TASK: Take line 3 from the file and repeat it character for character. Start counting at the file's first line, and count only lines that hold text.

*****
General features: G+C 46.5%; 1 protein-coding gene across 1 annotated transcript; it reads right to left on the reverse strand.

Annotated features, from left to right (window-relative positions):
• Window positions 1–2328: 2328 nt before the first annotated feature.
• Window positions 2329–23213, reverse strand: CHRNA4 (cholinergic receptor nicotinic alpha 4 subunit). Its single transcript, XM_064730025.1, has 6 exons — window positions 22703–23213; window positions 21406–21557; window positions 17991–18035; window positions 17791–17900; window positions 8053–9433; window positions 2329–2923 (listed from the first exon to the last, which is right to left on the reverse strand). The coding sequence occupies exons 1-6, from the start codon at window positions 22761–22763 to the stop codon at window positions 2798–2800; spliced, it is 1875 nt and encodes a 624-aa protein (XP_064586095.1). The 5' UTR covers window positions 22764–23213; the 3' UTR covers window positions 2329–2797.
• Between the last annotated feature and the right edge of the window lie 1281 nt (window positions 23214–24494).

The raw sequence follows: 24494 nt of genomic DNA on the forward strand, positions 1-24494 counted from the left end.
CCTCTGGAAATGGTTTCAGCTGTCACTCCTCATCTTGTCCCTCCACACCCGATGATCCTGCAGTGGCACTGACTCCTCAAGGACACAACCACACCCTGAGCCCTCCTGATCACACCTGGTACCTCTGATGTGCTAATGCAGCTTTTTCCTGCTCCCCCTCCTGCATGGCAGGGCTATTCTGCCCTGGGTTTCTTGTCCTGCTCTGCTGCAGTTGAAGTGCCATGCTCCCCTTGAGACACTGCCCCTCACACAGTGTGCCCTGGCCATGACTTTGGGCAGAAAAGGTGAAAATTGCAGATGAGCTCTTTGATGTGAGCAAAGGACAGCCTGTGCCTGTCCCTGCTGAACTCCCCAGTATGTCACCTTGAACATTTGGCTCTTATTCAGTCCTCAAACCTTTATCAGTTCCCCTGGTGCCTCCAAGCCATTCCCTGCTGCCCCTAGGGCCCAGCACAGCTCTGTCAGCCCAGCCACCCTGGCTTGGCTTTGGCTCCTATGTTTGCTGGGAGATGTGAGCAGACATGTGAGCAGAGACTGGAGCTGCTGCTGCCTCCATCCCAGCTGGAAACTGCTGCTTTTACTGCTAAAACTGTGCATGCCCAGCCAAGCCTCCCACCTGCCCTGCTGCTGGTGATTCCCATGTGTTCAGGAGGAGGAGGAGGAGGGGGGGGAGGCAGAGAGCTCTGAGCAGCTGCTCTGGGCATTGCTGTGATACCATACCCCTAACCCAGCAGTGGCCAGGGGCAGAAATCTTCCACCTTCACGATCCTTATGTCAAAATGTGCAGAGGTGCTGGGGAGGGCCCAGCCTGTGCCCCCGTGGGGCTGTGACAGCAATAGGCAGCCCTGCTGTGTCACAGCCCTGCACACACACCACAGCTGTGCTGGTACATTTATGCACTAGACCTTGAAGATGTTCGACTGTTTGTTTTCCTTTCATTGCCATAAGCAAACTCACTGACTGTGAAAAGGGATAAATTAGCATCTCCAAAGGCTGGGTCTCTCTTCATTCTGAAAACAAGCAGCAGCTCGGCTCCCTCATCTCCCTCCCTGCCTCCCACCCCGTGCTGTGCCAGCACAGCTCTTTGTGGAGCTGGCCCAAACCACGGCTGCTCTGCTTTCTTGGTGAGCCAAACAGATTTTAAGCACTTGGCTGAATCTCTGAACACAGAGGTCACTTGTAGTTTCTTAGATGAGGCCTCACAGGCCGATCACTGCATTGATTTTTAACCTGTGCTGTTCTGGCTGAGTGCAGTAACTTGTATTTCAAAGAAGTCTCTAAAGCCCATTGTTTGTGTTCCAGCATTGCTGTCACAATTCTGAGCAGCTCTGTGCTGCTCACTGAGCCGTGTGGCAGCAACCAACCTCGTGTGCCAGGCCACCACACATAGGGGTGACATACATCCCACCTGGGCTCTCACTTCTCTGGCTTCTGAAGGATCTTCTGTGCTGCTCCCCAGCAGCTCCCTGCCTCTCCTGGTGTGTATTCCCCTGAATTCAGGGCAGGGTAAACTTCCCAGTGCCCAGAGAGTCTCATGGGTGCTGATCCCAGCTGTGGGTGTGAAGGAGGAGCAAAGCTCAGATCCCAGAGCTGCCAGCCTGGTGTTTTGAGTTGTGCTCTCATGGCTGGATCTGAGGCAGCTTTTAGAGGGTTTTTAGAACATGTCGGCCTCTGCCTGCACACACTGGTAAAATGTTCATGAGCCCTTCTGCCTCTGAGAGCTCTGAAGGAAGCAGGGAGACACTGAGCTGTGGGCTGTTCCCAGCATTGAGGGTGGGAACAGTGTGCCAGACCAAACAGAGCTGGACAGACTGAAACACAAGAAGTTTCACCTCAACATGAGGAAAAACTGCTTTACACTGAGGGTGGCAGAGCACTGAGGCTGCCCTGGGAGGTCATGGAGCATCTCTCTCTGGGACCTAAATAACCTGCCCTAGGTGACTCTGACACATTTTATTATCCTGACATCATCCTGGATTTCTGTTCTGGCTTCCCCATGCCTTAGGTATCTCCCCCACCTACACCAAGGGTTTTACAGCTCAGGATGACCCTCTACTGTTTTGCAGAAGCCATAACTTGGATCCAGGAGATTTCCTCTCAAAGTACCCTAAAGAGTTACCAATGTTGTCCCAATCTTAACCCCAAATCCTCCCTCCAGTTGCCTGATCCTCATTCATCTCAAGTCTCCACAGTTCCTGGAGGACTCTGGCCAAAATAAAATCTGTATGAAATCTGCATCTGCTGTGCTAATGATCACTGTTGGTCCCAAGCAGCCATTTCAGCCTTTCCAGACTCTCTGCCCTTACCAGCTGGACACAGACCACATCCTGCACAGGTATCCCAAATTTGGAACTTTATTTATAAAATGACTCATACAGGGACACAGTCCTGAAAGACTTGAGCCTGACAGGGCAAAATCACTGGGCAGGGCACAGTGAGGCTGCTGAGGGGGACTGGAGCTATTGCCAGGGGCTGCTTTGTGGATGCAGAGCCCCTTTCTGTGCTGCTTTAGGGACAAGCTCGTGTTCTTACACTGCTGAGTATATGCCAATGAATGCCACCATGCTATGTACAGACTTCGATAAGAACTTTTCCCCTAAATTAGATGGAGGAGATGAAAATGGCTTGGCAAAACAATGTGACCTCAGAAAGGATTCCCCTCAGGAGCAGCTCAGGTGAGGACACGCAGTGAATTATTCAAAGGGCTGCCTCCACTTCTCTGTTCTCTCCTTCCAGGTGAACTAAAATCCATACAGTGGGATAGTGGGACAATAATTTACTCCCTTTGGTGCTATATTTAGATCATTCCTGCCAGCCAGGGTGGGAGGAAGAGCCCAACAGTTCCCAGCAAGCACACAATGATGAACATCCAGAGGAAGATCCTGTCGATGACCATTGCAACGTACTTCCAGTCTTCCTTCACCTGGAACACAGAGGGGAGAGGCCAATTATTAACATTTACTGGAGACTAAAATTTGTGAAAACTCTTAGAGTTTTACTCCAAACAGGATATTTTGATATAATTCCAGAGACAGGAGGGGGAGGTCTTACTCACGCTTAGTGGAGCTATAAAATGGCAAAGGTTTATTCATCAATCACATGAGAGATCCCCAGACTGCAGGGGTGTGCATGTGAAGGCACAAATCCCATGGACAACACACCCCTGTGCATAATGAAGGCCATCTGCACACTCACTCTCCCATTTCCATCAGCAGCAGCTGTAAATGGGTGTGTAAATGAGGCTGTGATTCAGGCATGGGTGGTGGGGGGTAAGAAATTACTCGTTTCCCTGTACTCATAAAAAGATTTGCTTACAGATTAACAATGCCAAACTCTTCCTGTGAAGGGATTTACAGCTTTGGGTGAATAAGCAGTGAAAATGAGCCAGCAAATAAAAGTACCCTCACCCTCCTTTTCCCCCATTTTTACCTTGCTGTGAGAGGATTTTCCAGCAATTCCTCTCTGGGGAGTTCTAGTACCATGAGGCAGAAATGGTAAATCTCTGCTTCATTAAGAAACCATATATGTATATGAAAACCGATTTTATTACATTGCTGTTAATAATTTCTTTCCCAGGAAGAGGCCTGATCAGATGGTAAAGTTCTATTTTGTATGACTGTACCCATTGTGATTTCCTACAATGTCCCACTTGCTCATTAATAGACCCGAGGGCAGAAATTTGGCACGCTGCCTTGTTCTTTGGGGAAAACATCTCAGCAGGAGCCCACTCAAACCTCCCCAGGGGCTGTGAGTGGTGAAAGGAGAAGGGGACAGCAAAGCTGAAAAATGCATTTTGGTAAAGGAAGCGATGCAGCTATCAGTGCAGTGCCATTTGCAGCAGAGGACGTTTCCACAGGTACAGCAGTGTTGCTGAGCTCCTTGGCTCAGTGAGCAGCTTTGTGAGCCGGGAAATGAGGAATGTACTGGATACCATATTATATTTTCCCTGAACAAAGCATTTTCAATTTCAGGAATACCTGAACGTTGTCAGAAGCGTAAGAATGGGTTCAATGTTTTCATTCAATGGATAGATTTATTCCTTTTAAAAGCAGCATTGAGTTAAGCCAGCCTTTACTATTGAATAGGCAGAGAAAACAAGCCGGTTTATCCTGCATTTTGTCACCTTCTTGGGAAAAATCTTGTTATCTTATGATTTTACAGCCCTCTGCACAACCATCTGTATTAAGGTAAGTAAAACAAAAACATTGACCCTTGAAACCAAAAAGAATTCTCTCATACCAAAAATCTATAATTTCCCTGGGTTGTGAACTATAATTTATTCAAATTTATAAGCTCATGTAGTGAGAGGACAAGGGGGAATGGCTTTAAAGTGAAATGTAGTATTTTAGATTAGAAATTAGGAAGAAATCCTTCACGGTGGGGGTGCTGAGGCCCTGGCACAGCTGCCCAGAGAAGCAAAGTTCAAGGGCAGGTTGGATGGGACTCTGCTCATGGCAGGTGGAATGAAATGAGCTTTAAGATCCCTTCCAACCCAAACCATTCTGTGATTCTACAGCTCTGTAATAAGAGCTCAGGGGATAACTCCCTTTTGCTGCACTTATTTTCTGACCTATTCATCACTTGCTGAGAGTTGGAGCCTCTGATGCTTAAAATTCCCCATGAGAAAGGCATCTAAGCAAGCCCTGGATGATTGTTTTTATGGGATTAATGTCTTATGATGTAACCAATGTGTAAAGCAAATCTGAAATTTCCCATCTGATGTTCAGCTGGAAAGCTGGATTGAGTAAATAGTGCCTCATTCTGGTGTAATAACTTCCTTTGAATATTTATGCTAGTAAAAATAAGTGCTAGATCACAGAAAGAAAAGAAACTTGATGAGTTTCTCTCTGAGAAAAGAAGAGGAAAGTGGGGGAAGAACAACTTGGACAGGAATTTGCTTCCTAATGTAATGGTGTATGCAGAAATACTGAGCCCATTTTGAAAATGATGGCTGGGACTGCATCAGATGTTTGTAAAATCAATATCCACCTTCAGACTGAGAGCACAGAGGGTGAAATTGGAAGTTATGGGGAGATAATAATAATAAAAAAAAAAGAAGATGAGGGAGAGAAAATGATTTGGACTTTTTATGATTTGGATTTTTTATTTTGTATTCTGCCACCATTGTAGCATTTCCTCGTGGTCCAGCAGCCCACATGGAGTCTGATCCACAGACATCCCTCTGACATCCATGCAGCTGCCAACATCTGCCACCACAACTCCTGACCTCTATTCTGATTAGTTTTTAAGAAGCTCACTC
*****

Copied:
• Window positions 1–2328: 2328 nt before the first annotated feature.